Life of Pi - Yann Martel
It was the bookjacket that caught my eye.
I've never been much of a "literary" reader. I think it had to do with too much D.H. Lawrence, William Faulkner and Virginia Woolf in school. The net impact of that particular school of great literature was to drive me irrevocably away from anything remotely literary for years, if not decades...
Oh I like classic literature but my taste runs more towards the ancients and the swashbucklers- The Odyssey remains a prime favorite, Beowulf, Shakespeare and Scharazade all grace my library shelves and as for literature from the last century or so, give me Dumas, Kipling, Robert Louis Stevenson, Arthur Conan Doyle, ER Burroughs, Twain and H.G. Wells and keep the rest...
Life of Pi might be literary according to the critics, but I'll warrant it has more in common with the Odyssey then it does any other literary tome. Yann Martel has crafted an evocative travelers tale, an odyssey story of sorts that weaves almost magically into your head and leaves you, in the end, puzzling over the journey, your own as well as the book's.
Life of Pi is the lyical and imaginative story of Piscine Patel (the Pi of the title), a 16-year old boy on a spiritual journey of faith that takes an abrupt left turn when he is cast adrift in a lifeboat by a shipwreck, alone on the high seas - except for the one unique passenger on his boat - a full-grown 450 lb. adult Bengal Tiger named Richard Parker.
Pi's odyssey is a parable of faith, imagination and, oddly enough, zoology, giving you a quick,vivid and surprisingly effective lessons in animal pyschology and lion-taming. Martel's fable is at times harrowing, uplifting and intense, drawing you into the shared plight of both Pi Patel and Richard Parker. Life of Pi is one of those stories that you find yourself mulling over long after the book is closed. It is, on many levels, one of the most mesmerizing stories I have read and Martel's prose gifts readers with a real treasure.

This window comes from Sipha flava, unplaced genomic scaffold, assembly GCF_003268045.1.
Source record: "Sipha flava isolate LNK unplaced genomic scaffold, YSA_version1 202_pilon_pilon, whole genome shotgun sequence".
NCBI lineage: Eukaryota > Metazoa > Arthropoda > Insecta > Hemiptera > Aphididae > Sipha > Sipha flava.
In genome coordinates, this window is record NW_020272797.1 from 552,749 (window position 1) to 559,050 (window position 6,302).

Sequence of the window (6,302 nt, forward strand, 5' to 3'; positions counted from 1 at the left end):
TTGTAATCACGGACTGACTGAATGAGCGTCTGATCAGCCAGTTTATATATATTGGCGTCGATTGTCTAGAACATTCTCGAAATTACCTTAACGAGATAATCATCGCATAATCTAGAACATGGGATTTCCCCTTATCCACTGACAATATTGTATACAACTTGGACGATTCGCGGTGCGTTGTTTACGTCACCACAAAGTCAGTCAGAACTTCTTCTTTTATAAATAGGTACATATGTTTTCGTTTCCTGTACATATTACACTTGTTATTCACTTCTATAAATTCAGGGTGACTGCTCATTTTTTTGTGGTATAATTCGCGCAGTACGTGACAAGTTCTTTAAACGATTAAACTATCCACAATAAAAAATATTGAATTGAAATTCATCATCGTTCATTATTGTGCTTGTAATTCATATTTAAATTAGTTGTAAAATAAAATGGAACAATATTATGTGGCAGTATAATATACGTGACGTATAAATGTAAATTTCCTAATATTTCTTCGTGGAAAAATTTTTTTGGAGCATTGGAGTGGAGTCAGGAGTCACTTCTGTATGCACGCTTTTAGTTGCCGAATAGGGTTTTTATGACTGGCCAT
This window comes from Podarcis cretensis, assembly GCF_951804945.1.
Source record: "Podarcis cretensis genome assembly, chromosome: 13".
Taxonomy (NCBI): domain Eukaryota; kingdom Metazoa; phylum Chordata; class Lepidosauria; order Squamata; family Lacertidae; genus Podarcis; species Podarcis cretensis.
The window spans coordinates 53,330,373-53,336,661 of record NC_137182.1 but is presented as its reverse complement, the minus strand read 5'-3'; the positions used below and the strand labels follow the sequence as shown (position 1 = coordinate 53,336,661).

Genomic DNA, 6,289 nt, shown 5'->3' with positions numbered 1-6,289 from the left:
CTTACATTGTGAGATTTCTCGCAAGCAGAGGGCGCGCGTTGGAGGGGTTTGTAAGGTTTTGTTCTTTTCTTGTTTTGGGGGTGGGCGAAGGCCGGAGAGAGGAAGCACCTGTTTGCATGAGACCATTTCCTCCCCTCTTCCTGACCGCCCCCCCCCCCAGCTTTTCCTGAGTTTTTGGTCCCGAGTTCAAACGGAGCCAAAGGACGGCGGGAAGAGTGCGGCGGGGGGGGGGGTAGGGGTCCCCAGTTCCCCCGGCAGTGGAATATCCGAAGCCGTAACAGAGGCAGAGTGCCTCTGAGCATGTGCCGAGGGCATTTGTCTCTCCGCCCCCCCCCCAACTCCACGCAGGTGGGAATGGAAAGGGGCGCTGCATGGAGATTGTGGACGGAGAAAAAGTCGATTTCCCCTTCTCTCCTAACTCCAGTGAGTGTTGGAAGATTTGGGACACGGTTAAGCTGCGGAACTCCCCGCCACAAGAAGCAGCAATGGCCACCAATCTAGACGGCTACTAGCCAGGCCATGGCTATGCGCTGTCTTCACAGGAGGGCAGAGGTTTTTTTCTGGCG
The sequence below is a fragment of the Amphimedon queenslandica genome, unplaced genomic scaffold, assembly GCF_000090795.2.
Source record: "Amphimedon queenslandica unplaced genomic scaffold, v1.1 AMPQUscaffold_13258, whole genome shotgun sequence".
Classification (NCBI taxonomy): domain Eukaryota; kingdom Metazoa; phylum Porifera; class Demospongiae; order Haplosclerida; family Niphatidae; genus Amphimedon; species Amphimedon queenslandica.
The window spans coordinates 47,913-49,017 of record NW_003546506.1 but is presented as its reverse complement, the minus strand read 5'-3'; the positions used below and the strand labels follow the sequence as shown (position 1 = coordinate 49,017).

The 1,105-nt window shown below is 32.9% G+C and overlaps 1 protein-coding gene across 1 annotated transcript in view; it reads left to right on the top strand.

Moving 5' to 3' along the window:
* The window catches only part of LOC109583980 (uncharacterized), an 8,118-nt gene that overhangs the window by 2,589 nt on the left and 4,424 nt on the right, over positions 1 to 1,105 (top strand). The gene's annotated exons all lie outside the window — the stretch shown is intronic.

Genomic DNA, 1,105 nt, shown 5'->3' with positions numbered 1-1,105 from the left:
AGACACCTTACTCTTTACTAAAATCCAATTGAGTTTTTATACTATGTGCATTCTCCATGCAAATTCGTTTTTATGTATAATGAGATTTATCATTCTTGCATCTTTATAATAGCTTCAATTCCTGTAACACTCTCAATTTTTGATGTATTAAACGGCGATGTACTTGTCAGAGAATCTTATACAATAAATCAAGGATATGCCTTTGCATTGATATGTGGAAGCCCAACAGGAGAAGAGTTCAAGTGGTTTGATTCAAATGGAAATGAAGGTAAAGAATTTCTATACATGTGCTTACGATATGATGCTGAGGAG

How long can you survive adrift at sea? The record very probably belongs to some poor unknown sailor whose story never came to anyone else's ears but for a true survivors' tale check out Adrift: Seventy-six Days Lost at Sea by Steven Callahan.
Here's some more castaways for you....
And some more Pi...
Interested in tigers? Here's a little proverb:
"Trouble rather the tyger in his lair,
than the sage among his books,
for to you
Kingdom's and their Armies
are things mighty and enduring,
but to him
they are but
toys of the moment,
to be swept away
with the flick of a finger."
For more on tigers, check out 5Tigers Tiger Information Centre, Tigers in Crisis, and the Tiger Foundation.
You might also like these guys...Magnum P.I. did.
Tyburn was an infamous execution spot west of London, used since medieval times. The Tyburn "tree" - a unique, multi-person gallows - erected in 1571 became a popular public spectacle, drawing crowds of thousands.Tyburn Tree blog is less blood-thirsty but hopefully topical, interesting and informative, if slightly bent to my personal topics of interest - books, writing, history, technology, with a smattering of politics and dash of pop culture, science and the downright strange. So "take a ride to Tyburn" and see what happens...